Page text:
So I cased and packaged almost twenty pounds of sausage last night. Six pounds of bratwurst, six pounds of a new sausage we're making called "Chipotle and Cheese" with massive amounts of onion and garlic, three + pounds of our Cranberry Brats (we're in Wisconsin, after all!) and three + pounds of a bratwurst with Granny Smith apples, which didn't come out nearly as good as I had hoped.
Ah well, that's why we experiment. It still tasted good with a little mustard.
In any case, making your own sausage is relatively easy, and for those who actually care about what goes into their food, should be a priority on learning how to do it. We first started making our own sausage when the Ragin' Mrs. allergies started cropping up. We couldn't find a single sausage that didn't have some form of soy in it. Soy flour, soybean oil, soy protein, blah blah blah CRAP and MORE CRAP. In sausage. We started out making our own Italian sausage and breakfast sausage, and when we couldn't find a single bratwurst IN FRIGGIN' WISCONSIN that didn't have soy in it, we hunted until we found an original recipe and then fiddled and tested and experimented with it until we perfected it. And I mean, guys who spent decades in Germany taking a bite and almost weeping PERFECT. One gent uttered the phrase "Oh my God, that's my lunch in Munich!"
No, you're not getting that recipe. We may end up selling it before too long, and we're keeping it proprietary.
If you want more encouragement to make your own sausage, go to the supermarket, pick up a package of sausage and read the ingredients. Get towards the end, and see how many you can pronounce. If you're sensitive to things like Nitrates, Nitrites, Sulfates and Sulfites, watch out. If you don't like having high-protein soy flour, high-fructose corn syrup, hydrogenated vegetable oils and other various ingredients with multi-syllabic chemical ingredients in your food, then most likely you'll have to make your own.
In any case, the first thing you'll need to make sauage is good meat. We found a grocery store that sells the ends to their "boneless country ribs", which aren't ribs by the way. They're pork roasts cut into strips so that you can grill them and call them ribs. ANYWAYS - we take the ends which they sell relatively cheap, and cut it into small chunks that we can toss into the grinder. Some recipes call for beef, some for lamb, most for pork. I add my seasonings before I grind the meat, as I find it gives the sausage a better, more complete flavor. But you can add it after, and it shouldn't hurt a thing.
Don't be afraid of fatty scraps here, either. Sausage needs to have about 20% fat in it, otherwise it dries up when it cooks. A lot of that fat cooks out, so don't think you're eating a fat pill with these.
Take your cut up meat, and run it through your grinder. You can buy manual meat grinders/sausage stuffers just about anywhere. We have an electric grinder/stuffer, and if you have a high-end stand mixer, most of those (such as KitchenAide) have grinder/stuffer attachments that you can use. We used our KitchenAide to make sausage for years before we finally got our grinder. Pay attention to the plate size - the smaller the holes in the plate, the smoother the end product will be. If you want a real coarse sausage, like breakfast sausages, use the larger sized plate. For our brats I use the smallest sized plate. I use a medium size plate on my Italian sausage.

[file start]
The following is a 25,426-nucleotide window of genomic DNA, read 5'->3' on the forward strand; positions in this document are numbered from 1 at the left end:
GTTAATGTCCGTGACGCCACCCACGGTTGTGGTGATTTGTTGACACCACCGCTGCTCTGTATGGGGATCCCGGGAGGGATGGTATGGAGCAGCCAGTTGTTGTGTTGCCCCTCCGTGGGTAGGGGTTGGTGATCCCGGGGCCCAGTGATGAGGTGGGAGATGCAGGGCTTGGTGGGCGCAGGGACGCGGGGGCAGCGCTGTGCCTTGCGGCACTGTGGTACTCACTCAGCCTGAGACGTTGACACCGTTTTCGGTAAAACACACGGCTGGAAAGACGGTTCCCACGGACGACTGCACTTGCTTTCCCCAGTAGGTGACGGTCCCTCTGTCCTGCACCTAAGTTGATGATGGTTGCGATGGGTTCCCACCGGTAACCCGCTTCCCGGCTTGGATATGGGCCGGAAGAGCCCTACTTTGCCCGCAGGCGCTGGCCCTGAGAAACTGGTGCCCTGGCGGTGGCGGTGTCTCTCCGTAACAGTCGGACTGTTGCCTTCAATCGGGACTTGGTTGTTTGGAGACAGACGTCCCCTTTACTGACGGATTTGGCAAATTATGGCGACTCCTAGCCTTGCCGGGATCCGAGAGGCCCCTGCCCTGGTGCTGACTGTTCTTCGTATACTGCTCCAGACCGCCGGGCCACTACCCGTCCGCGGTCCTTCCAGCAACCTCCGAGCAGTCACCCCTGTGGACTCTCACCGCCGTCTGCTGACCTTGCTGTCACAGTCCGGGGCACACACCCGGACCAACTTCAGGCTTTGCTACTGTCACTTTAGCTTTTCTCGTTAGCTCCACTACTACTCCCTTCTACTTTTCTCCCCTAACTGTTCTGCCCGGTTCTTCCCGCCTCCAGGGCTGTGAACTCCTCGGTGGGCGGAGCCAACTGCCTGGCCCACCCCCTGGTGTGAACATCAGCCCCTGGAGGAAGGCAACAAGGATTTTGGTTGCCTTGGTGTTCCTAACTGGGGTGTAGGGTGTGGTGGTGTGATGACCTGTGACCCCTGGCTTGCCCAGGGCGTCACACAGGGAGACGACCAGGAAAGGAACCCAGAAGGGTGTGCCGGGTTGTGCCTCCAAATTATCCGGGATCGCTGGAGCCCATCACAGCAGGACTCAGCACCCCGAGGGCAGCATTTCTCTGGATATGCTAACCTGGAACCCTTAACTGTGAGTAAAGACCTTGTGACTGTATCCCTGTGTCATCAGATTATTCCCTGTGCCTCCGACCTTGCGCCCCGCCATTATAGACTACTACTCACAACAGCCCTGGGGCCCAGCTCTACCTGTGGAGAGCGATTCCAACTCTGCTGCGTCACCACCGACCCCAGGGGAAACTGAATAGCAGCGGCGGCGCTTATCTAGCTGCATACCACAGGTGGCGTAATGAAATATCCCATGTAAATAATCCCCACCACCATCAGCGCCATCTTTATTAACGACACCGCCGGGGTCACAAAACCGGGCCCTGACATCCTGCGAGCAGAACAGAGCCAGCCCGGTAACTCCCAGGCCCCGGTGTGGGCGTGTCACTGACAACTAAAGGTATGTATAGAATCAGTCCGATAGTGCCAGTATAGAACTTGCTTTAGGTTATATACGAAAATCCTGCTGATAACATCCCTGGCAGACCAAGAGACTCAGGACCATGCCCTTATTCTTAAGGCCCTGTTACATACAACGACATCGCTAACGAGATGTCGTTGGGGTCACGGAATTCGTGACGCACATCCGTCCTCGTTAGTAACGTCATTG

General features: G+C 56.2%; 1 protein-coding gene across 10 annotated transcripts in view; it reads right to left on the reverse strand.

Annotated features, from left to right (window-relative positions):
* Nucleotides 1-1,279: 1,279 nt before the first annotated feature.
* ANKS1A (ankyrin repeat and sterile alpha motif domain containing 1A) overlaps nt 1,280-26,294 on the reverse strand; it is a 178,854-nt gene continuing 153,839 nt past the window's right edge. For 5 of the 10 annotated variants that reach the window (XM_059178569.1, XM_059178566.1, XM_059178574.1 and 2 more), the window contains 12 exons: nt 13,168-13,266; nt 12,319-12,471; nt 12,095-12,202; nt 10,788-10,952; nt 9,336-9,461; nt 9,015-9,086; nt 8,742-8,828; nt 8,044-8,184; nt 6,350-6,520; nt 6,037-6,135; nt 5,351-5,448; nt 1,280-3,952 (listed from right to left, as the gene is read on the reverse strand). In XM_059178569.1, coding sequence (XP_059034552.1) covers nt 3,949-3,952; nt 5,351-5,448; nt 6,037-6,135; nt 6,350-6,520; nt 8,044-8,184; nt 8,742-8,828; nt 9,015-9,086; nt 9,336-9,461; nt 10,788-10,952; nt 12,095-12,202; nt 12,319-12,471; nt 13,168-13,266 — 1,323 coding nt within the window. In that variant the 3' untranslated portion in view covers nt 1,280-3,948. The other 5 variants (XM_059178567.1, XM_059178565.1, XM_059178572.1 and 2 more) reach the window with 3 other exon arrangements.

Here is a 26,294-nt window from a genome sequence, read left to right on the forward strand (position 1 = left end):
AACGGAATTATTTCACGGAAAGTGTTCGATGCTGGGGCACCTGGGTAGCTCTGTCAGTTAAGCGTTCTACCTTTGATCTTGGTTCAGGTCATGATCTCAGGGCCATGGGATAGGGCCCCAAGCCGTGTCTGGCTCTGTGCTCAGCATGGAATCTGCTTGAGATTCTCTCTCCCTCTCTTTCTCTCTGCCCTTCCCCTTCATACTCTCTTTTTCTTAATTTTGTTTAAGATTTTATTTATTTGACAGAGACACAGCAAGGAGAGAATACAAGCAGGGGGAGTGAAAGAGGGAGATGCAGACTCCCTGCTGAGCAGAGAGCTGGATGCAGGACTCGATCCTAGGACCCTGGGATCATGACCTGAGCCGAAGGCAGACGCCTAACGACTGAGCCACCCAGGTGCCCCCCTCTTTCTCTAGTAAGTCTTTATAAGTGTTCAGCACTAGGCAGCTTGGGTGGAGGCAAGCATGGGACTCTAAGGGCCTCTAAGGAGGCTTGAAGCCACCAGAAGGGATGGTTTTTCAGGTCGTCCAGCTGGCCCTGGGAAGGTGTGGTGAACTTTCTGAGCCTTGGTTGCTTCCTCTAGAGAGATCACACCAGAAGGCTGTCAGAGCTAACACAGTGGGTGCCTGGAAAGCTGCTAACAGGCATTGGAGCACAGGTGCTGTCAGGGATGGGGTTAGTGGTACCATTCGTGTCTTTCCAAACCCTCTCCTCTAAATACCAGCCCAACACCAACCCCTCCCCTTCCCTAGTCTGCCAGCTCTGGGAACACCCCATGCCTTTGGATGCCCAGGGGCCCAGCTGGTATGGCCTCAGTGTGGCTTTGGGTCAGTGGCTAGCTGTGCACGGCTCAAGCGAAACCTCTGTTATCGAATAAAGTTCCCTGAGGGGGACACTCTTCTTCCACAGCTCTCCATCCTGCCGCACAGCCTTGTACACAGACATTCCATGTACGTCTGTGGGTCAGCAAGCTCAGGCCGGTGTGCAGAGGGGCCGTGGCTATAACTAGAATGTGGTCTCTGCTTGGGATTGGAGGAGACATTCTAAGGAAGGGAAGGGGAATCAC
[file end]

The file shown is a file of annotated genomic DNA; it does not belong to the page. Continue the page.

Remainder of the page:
My meat grinder doubles as a sausage stuffer, I just swap out the plates for a stuffing tube. Other machines are uni-taskers. The only requirement is that it takes the ground meat and stuffs it into a casing, so there's really no "wrong" answer on what machine to use. Here is where a big textural factor comes into play; you can get collagen casings, which are dry, and can keep for months until you use them. Or you can get natural casings which have to be used a bit sooner. Natural casings also need to be handled differently. Once the moisture from the sausage works it's way into the collagen casing, there's only a slight difference in how the sausage feels, but you can still feel the difference. The Ragin' Mrs. and I prefer real, natural casings. Hog casing is the standard sausage size. Lamb casings are for breakfast sausage and other smaller diameter sausages like hot dogs. Beef casing, if you can get it, is for the large, summer-sausage type creations. When we were in Puerto Rico, the only casings we could get were the collagen, so that's what we used. We're able to get the hog and lamb casings here in Wisconsin.
As you're filling the casing, pause to twist individual links. Or, if you're going for a smoked sausage like Andouille or Keilbasa make long whole loops that can be hung over a smoking rack. We make our own andouille here at the Ragin' Manor. Goes great in soups, casseroles, and the Ragin' Mrs.' Red Beans and Rice.
Package up the sausage how ever you feel, and enjoy. Once you try real, home-made sausage that doesn't have a bunch of crap fillers in it, you'll never go back. There's loads of websites about sausage making with recipes, techniques and hints. Use 'em.
Maybe next time we'll talk about making beer. Or mead.